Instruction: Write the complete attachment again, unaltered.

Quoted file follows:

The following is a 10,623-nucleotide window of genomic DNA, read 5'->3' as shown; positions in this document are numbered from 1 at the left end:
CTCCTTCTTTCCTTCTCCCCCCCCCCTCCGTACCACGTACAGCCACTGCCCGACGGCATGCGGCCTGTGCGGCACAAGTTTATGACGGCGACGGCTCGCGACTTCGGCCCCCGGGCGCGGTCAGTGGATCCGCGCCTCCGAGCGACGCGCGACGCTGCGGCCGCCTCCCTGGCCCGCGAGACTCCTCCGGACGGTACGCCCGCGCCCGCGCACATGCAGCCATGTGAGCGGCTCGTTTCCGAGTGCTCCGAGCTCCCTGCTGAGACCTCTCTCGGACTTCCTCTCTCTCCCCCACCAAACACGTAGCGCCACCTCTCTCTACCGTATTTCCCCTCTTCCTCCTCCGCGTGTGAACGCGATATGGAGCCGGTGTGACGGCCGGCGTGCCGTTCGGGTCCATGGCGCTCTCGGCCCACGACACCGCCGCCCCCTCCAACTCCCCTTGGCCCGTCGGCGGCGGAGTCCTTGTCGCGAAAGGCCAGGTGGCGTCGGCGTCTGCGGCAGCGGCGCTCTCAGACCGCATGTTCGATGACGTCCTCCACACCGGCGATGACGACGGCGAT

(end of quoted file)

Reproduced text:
The following is a 10,623-nucleotide window of genomic DNA, read 5'->3' as shown; positions in this document are numbered from 1 at the left end:
CTCCTTCTTTCCTTCTCCCCCCCCCCTCCGTACCACGTACAGCCACTGCCCGACGGCATGCGGCCTGTGCGGCACAAGTTTATGACGGCGACGGCTCGCGACTTCGGCCCCCGGGCGCGGTCAGTGGATCCGCGCCTCCGAGCGACGCGCGACGCTGCGGCCGCCTCCCTGGCCCGCGAGACTCCTCCGGACGGTACGCCCGCGCCCGCGCACATGCAGCCATGTGAGCGGCTCGTTTCCGAGTGCTCCGAGCTCCCTGCTGAGACCTCTCTCGGACTTCCTCTCTCTCCCCCACCAAACACGTAGCGCCACCTCTCTCTACCGTATTTCCCCTCTTCCTCCTCCGCGTGTGAACGCGATATGGAGCCGGTGTGACGGCCGGCGTGCCGTTCGGGTCCATGGCGCTCTCGGCCCACGACACCGCCGCCCCCTCCAACTCCCCTTGGCCCGTCGGCGGCGGAGTCCTTGTCGCGAAAGGCCAGGTGGCGTCGGCGTCTGCGGCAGCGGCGCTCTCAGACCGCATGTTCGATGACGTCCTCCACACCGGCGATGACGACGGCGAT